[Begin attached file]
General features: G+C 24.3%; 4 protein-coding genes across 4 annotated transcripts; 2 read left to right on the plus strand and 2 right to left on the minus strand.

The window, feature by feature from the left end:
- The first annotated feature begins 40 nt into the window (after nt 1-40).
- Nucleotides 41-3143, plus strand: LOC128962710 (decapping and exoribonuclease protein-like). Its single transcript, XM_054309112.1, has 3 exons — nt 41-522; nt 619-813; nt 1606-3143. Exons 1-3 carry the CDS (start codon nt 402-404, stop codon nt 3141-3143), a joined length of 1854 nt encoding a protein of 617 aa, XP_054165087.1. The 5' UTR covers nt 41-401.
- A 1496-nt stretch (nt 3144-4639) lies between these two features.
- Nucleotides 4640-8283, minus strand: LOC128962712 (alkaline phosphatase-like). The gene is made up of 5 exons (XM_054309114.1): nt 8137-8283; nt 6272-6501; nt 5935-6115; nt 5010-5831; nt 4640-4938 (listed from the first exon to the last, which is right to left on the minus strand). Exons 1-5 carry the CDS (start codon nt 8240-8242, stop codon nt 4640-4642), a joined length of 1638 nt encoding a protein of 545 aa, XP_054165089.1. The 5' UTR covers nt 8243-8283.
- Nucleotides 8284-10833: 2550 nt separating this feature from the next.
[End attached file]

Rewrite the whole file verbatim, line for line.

General features: G+C 24.3%; 4 protein-coding genes across 4 annotated transcripts; 2 read left to right on the plus strand and 2 right to left on the minus strand.

The window, feature by feature from the left end:
- The first annotated feature begins 40 nt into the window (after nt 1-40).
- Nucleotides 41-3143, plus strand: LOC128962710 (decapping and exoribonuclease protein-like). Its single transcript, XM_054309112.1, has 3 exons — nt 41-522; nt 619-813; nt 1606-3143. Exons 1-3 carry the CDS (start codon nt 402-404, stop codon nt 3141-3143), a joined length of 1854 nt encoding a protein of 617 aa, XP_054165087.1. The 5' UTR covers nt 41-401.
- A 1496-nt stretch (nt 3144-4639) lies between these two features.
- Nucleotides 4640-8283, minus strand: LOC128962712 (alkaline phosphatase-like). The gene is made up of 5 exons (XM_054309114.1): nt 8137-8283; nt 6272-6501; nt 5935-6115; nt 5010-5831; nt 4640-4938 (listed from the first exon to the last, which is right to left on the minus strand). Exons 1-5 carry the CDS (start codon nt 8240-8242, stop codon nt 4640-4642), a joined length of 1638 nt encoding a protein of 545 aa, XP_054165089.1. The 5' UTR covers nt 8243-8283.
- Nucleotides 8284-10833: 2550 nt separating this feature from the next.